>> With two particularly hot releases rocketing from its city limits this month, rock fans can only hope that the underpop sounds of Minneapolis are set for a renewed campaign for stylistic supremacy. Private Interests' power-pop revelation, its Only For A Moment EP, hits new release bins at the end of next week. But just tomorrow indie-pop four-piece Real Numbers releases a hotly anticipated and long-awaited full-length debut, despite having toiled in the figurative salt mines of international indie for as long as a decade. The jangle commandos' new C86-indebted collection, Wordless Wonder, is thronged with instant classics touting big melodies, scritchy guitars and maximum pep. Opener "Frank Infatuation" is timeless, and makes for an auspicious start to this high-quality release. The tune is all fuzzy strums, plunky bass, and surfy leads, delivered at a carefree, upbeat tempo, and, sure, there's a formula at work, but when the formula is this fun and well-executed, no ones cares. If you dig "Frank Infatuation" -- and it is undeniable -- make sure to check out this earlier version Real Numbers released as a digital single in 2014. Wordless Wonder's barn-storming "Just So Far Away" is even more potent, hitting hard with a chorus first before blitzkrieging through short verses and right back to the chorus again. The album truly is all killer and no filler, and will likely be featured in a number of year-end lists before 2016 is through. Eternal it-label Slumberland Records releases Wordless Wonder tomorrow on CD, as a digital download, and on white or black vinyl. Purchase your copy of the set in any or all of these formats via Slumberland right here. The record was preceded by a number of 12" EPs, cassette tracks and digital singles, all of which appear to be on offer via the Real Numbers bandcamp dojo right here. Stream the aforementioned "Frank Infatuation" and the equally fun "New Boy" via the Soundcloud embed below.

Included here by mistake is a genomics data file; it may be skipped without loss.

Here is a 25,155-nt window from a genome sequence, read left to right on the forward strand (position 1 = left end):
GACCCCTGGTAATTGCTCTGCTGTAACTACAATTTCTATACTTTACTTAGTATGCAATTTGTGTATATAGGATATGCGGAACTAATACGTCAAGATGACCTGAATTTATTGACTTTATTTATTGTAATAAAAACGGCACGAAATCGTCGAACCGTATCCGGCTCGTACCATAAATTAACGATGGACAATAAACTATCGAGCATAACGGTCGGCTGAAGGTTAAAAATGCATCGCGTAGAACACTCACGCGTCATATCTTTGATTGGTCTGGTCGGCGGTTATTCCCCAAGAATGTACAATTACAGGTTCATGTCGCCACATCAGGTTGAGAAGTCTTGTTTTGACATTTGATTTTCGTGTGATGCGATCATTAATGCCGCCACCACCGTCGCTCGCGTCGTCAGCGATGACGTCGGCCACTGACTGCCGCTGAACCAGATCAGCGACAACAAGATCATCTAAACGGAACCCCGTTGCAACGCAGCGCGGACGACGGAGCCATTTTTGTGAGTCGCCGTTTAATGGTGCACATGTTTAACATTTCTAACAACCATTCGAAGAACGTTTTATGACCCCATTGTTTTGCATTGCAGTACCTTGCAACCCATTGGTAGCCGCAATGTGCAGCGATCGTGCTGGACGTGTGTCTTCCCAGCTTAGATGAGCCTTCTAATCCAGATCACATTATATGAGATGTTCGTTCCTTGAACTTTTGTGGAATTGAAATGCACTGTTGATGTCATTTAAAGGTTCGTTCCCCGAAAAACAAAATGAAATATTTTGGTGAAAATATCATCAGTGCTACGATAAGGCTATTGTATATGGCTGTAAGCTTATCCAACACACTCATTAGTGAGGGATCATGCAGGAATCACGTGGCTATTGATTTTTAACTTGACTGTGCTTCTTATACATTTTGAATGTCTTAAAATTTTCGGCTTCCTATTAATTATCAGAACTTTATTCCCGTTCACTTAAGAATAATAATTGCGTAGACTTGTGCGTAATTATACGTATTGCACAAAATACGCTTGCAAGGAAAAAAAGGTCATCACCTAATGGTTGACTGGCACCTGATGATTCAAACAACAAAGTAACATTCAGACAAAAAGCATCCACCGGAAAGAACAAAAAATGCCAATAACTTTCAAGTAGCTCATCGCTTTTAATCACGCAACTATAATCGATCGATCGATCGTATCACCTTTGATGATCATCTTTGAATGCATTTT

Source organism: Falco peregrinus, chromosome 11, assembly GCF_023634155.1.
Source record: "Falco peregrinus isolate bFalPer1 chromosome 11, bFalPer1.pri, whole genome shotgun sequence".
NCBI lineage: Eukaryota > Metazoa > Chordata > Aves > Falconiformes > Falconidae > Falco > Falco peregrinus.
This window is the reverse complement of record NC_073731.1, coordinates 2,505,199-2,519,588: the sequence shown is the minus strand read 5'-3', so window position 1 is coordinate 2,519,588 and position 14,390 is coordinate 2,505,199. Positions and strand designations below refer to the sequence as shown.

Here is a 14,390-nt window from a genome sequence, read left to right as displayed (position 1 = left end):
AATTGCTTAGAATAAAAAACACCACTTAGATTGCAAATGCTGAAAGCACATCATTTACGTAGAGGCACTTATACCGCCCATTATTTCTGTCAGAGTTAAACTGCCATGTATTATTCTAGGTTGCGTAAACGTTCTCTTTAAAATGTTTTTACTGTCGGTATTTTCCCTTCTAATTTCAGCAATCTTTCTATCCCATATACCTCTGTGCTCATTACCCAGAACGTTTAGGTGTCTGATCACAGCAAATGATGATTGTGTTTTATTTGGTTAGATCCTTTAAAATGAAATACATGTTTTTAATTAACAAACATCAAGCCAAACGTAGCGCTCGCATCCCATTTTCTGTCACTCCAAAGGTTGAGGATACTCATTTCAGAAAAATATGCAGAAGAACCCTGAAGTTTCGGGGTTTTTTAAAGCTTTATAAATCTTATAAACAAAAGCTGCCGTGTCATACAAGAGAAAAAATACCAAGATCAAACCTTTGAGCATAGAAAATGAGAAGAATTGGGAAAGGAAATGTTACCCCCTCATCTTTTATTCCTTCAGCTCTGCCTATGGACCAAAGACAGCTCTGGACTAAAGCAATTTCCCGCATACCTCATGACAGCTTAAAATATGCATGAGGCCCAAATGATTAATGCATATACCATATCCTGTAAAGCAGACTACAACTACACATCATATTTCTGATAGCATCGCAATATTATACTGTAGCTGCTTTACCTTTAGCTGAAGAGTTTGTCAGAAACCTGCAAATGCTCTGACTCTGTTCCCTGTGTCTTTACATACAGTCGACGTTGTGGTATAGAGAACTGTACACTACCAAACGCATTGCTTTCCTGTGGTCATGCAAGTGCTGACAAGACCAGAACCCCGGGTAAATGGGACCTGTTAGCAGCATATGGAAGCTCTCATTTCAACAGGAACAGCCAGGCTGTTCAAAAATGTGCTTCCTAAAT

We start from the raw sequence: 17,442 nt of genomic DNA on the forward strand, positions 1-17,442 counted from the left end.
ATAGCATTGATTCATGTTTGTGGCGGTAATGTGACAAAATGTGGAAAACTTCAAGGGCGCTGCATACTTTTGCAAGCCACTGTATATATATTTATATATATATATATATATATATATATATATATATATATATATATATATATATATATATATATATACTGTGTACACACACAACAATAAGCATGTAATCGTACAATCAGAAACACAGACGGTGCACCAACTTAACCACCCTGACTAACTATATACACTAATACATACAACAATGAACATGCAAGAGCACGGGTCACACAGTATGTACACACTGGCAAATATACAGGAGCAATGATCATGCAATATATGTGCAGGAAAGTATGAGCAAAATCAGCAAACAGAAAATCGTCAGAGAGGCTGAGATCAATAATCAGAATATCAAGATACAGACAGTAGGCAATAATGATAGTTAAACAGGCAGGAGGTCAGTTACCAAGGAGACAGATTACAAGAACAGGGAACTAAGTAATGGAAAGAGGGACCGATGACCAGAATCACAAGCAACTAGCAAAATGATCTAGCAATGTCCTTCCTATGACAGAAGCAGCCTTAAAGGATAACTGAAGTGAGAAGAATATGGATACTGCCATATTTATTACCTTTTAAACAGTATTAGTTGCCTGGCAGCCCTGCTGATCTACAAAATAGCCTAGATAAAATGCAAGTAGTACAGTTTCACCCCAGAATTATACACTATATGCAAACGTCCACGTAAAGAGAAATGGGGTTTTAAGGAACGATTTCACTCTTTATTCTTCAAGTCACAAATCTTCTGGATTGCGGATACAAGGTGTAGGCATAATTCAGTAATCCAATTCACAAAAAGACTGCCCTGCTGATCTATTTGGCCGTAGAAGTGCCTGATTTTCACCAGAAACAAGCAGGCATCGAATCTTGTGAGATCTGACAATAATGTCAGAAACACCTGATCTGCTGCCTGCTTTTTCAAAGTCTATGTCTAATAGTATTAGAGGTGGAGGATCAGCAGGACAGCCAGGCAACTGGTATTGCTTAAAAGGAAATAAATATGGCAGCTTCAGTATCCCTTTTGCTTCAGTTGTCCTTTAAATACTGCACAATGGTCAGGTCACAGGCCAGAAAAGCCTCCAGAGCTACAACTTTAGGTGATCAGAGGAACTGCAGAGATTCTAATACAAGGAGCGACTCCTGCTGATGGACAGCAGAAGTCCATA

October 12, 2016
[PHOTOS: Tiffany Law for Clicky Clicky Music Blog] The reverbed keys and dense shoegazey guitars on Psychopomp, Michelle Zauner's full-length debut with her latest project Japanese Breakfast, represented a sharp stylistic pivot away from the music of her beloved and much-Clicky Clicky'd Philly indie combo Little Big League. That and the fact that Psychopomp was largely inspired by the loss of Ms. Zauner's mother to cancer provided ready-made narratives ahead of the long-player's release. But the big story for Psychopomp, which was issued last spring, has to be its superlative songwriting, which couches concise hooks and earworm choruses within expansive production. It is one of the year's more arresting releases.
Last Wednesday night at Cambridge, Mass.'s Sinclair the band ran through a tight live reworking of the record, while mixing in a number of affirmative nods to certain key influences. Among the live set's highlights were performances of widely heralded album preview tracks. Japanese Breakfast's cover of Birthday Girls' "Everybody Wants To Love You," whose sprightly indie pop guitar leads -- admittedly something of a tonal outlier on record -- practically blossomed in a live setting. Better still was the band's sparkling rendition of "In Heaven," a track that doubles as Psychopomp's thesis statement, and one that felt particularly cathartic presented on stage. Multi-instrumentalist Nick Hawley-Garner flipped between guitar and keys throughout the set, working to animate Psychopomp's lush and at times Smashing Pumpkins-indebted arrangements.
Even so, and aside from a gorgeous cover of The Cranberries' eternal teen-pop smash "Dreams," the night's biggest moment was Japanese Breakfast's set-closer, an as yet-untitled new tune touting bubbly synth and auto-tune styled vocals from Zauner. For this, she abandoned her guitar and bounced around the stage, underscoring this reviewer's hunch that the band may be heading in a poppier, and perhaps thrillingly experimental, direction. Following its show at The Sinclair, Japanese Breakfast played two sold-out "hometown" shows in Brooklyn and Philadelphia; next week the act heads across the ocean for a three-week tour of the UK and Western Europe. Stream all of Psychopomp via the Bandcamp embed below and click through to purchase the set on vinyl, cassette or as a digital download.